It can & #BANNER1 & # perhaps be surmised that clients' dissatisfaction with their agencies was on a high in 2006. A startling 557 accounts witnessed a change of ad agencies last year, as opposed to 414 in 2005 (an increase of 35 per cent in account shifts). The growth in agencies winning new accounts could also be attributed to the increase in the number of new advertisers (20 per cent).
An audit done by the Meenakshi Madhvani-owned Spatial Access Solutions shows that out of the 557 account shifts, 286 were purely creative movements (this in itself is an increase of 21 per cent over 2005). In addition, 120 businesses shifted media agencies, an increase of 33 per cent over the previous year. Interestingly, the number of joint creative and media account movements grew even faster, from 88 in 2005 to 151 in 2006 (up 72 per cent). The reason for this could be that clients chose to move media and creative functions to a single entity rather than work with two different agencies to cut costs.
The report says some advertisers inflate figures to entice agencies into preparing a pitch. This is more common with new advertisers.
Also of interest is that in 2006, there was a significant shift of business from large creative agencies with a national presence to local indigenous outfits, possibly because the latter serve local needs better and faster. Specialised design firms such as be positive 24, Brand Portrait and By Design, won several accounts last year.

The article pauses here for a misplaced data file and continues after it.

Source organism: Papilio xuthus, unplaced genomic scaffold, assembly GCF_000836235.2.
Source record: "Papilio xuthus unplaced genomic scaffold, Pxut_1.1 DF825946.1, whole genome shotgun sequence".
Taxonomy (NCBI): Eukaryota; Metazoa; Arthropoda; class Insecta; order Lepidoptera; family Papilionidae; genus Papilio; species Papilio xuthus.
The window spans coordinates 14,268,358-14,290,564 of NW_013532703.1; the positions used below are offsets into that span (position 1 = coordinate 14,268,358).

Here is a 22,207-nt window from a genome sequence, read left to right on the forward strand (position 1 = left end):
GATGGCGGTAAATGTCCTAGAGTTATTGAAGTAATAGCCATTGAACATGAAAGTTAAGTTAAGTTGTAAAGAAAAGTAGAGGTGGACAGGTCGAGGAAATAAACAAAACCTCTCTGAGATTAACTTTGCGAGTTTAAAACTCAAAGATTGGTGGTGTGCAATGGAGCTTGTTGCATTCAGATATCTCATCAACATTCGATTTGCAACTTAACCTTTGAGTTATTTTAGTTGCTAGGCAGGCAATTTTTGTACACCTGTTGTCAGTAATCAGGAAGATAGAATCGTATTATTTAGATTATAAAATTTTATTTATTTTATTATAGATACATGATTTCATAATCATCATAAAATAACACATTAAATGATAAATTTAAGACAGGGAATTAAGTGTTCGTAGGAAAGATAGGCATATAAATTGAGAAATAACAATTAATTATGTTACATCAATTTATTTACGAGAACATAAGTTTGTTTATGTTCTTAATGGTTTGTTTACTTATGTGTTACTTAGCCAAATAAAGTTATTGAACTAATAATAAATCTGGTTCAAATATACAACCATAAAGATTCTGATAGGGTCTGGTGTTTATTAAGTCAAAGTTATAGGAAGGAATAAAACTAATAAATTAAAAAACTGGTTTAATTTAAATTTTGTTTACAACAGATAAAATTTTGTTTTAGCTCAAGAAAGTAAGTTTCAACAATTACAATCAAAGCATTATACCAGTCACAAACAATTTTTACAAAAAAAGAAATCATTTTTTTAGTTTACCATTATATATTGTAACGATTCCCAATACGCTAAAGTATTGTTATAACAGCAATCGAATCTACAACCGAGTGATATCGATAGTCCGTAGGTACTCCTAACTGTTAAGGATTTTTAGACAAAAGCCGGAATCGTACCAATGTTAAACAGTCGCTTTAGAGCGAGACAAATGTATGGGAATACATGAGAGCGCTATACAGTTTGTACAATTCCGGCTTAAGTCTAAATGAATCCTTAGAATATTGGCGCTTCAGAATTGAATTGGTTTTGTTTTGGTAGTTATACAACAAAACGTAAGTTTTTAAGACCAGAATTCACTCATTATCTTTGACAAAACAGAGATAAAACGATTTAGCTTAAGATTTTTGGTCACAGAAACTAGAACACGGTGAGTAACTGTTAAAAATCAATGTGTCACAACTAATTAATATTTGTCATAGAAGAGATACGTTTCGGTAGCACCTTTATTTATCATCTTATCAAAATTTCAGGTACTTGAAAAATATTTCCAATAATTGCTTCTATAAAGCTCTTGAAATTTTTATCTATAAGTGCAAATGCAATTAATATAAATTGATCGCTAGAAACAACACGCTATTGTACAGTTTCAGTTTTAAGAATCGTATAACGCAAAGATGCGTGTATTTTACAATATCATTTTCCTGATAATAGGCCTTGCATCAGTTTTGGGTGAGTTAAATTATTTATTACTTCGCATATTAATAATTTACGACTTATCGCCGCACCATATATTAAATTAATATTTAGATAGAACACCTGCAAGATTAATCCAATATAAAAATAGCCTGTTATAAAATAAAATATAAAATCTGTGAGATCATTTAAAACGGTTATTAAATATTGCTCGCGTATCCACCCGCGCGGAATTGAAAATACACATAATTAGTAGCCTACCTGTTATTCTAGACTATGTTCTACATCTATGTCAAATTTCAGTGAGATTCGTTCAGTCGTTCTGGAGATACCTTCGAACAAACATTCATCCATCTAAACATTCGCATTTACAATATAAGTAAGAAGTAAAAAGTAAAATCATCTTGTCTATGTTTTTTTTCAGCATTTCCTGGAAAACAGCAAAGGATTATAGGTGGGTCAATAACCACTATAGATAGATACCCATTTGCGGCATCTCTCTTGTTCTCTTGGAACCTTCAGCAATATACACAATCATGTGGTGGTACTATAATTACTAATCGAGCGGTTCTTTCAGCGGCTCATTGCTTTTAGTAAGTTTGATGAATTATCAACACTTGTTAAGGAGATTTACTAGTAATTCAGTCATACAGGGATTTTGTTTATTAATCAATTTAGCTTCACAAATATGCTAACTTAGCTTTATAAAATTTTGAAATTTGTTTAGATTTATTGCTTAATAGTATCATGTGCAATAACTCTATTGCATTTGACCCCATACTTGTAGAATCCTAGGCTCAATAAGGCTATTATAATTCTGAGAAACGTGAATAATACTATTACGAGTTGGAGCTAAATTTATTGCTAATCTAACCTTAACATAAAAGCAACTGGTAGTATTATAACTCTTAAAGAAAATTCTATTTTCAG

Among the various categories of advertisers, FMCGs saw the greatest flux (80 account movements in 2006). This can largely be attributed to the introduction of new brands (such as Marico's Sparsh or Hero Honda Glamour F1) and the revival of old brands by major FMCG players (for instance, soap brand Evita was revived with new positioning and a new look last year). After FMCGs, a lot of media brands (42) witnessed a change of hands, equaled by another category, miscellaneous (42). This was followed by retail (37 account shifts), apparel (35), real estate (34) and consumer electronics (26). The spurt in the last four categories is attributed to the emergence of new players, both domestic and multinational.
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